Larry & Mary Adventers


Larry and Mary's African Queen
Movie Theme
In Africa during World War I, a gin-swilling riverboat captain is persuaded by a strait-laced missionary to use his boat to attack an enemy warship. Starring, Humphrey Bogart, Katharine Hepburn, Robert Morley. The African Queen was filmed in many locations including Shepperton Studios (UK), Biondo (Democratic Republic Of Congo), Kabalega Falls (Uganda), Lake Albert (Uganda), Murchison Falls (Uganda), Ponthierville Falls (Democratic Republic Of Congo), Port Butiaba (Uganda), Ruiki River (Democratic Republic Of Congo). Humphrey Bogart's wife, Lauren Bacall traveled him during the filming.
Bogy pulling the Queen

History of the Queen
The African Queen was built in 1912 at Lytham shipbuilding in England. Originally she was named the S/L Livingstone She was immediately shipped to the British East Africa Railways company on the Victoria Nile and Lake Albert. Lake Albert is located on the border of the Belgian Congo and Uganda. She was built in a narrow way to navigate this river and was used to carry mercenaries, missionaries, cargo and hunting parties on their voyages.
The African Queen Experiance
Ipe, also called Brazilian walnut, (pronounced ee-pay) wood is typically found in South America and some parts of Central America. It is one of the densest hardwoods available, three times harder than cedar. Ipe also has a closed grain and is naturally oily, qualities that along with its density help make it resistant to insects and rot. Another wood that is actually a little heavier is lignum vitae. Both these Woods are oily. I remember hearing an old timer say they used to use them as a bushing where the shaft of an inboard boat motor went through the stern to keep it watertight. No bronze bearings to seize up, no need to lubricate, ball bearings out of the question, so IPE or lignum vitae would run forever and self-lubricate.
Now about 5 mi from our condo in the Keys was a Holiday Inn & Marina. Sitting at the dock was the original wooden African Queen that was used in the movie by the same name and starring Humphrey Bogart, Katharine Hepburn, and Robert Morley. This very boat was built in 1912. It is steam-powered. For a fee, you can talk the owner into giving you a ride in it. The speed control is a spigot. The farther you open it the faster you went, and if you closed it you went slower. Well, sometimes it would run and sometimes it wouldn't. If it did not run on a regular basis, he could not afford the dock fee at the Holiday Inn. They would rather rent the space for a $1 million-dollar yacht. Another problem was, the Coast Guard would not approve the boat to carry passengers for pay. They felt the steam boiler might blow up anytime and you also could burn yourself if you bumped into it.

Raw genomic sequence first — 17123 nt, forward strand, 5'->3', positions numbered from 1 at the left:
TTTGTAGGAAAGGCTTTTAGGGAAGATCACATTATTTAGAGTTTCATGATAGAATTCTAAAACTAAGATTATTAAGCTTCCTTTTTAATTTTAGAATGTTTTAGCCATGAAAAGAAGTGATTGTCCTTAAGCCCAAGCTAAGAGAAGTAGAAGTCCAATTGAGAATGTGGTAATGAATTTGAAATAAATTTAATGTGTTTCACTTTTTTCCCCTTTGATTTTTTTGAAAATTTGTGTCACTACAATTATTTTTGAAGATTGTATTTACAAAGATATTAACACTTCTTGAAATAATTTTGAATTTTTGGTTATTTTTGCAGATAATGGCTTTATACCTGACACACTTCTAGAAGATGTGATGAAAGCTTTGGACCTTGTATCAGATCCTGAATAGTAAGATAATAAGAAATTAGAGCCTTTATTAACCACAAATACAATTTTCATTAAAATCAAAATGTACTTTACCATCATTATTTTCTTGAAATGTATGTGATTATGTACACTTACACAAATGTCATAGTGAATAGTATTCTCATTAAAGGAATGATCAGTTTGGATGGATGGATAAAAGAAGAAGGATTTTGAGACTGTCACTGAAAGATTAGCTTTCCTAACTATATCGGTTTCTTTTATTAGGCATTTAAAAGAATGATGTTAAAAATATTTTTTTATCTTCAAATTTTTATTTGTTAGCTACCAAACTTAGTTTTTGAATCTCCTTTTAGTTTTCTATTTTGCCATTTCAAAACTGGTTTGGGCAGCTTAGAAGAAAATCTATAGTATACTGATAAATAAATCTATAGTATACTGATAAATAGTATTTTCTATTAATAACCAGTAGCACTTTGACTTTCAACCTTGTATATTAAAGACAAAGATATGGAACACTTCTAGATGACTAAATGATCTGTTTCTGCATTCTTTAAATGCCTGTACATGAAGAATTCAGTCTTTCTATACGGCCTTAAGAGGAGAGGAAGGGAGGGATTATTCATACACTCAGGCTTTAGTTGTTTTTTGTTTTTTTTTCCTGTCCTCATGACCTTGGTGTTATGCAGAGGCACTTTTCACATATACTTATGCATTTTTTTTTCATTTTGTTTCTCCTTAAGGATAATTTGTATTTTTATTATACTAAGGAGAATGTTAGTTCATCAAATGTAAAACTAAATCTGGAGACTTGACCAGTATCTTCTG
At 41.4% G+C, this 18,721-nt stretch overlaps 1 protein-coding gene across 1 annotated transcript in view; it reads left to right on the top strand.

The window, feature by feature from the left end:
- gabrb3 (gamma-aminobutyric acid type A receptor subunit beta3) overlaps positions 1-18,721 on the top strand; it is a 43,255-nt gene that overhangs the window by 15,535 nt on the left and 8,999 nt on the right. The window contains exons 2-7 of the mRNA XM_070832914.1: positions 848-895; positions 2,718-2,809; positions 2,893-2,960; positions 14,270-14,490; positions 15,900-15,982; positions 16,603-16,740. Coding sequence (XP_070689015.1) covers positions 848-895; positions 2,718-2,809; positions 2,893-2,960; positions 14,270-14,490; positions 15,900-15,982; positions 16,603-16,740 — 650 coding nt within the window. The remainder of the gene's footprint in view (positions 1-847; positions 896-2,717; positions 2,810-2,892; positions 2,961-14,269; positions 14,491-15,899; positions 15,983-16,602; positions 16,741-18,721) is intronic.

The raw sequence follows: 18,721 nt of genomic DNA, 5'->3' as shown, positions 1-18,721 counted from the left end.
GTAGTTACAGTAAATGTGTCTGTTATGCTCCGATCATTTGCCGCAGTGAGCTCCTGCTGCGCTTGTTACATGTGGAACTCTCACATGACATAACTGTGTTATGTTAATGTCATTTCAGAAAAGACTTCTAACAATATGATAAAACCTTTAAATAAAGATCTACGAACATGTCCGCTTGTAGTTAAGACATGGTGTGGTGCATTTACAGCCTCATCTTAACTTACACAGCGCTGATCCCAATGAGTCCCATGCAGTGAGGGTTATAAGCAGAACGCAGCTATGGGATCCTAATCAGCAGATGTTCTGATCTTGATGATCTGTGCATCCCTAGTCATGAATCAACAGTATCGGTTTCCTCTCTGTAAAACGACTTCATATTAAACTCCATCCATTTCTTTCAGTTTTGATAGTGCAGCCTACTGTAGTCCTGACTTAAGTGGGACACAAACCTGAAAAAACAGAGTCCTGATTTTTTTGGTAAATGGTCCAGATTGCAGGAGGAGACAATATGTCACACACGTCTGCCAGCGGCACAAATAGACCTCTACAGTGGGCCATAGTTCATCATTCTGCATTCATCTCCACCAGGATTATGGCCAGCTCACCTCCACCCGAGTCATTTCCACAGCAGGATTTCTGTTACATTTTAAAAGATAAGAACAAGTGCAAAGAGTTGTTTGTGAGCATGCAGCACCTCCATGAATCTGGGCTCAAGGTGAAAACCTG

Years later it was being remodeled from top to bottom so we drove over to see the new owner. He said he was testing it out and getting ready for a grand opening in a few weeks. He mentioned the leakage where the propeller shaft went through the stern and I suggested the ipe wood which the very, very, rich were using for docks and patios. It worked and he invited us to the grand opening of the beginning of the yacht tours of The African Queen. We got on the boat, they fired it up, and Mary and I took the tiller and out into the ocean we went. As you can see, we are just passing the Ocean Buoy entering into the Atlantic Ocean. I made up a small picture album of our cruise on the boat and pictures of the original one and scenes from the movie where they were up to their waists in water pulling a boat through the swamp.

So, about a month later, Mary decided to take another trip. I was the camera man only, no boat trip. When she arrived, lo and behold.... there was Stephen Bogart, son of Humphrey Bogart and Lauren Bacall. She and four or five other women had lunch with Stephen Bogart and then took the a boat trip.
Steven boarding the African Queen. Can you imagine the thoughts going through his mind on this trip, of his father and mother while making the movie.
When she got back, Mary had her picture taken with Steven Bogart, who was a really nice guy.

I see in the "second Coming" of the boat they put insulation around the boiler held on with some wooden cleats to satisfy the Coast Guard. The following are pictures after the Coast Guard recommendations.
Gordonís Gin riding the bow
Protector around the boiler
Original Queen - movie scene
Original Queen - date unknown
Engine view 1
Engine view 2 - showing how they surrendered to the modern era, cover on the outboard motor for emergency power



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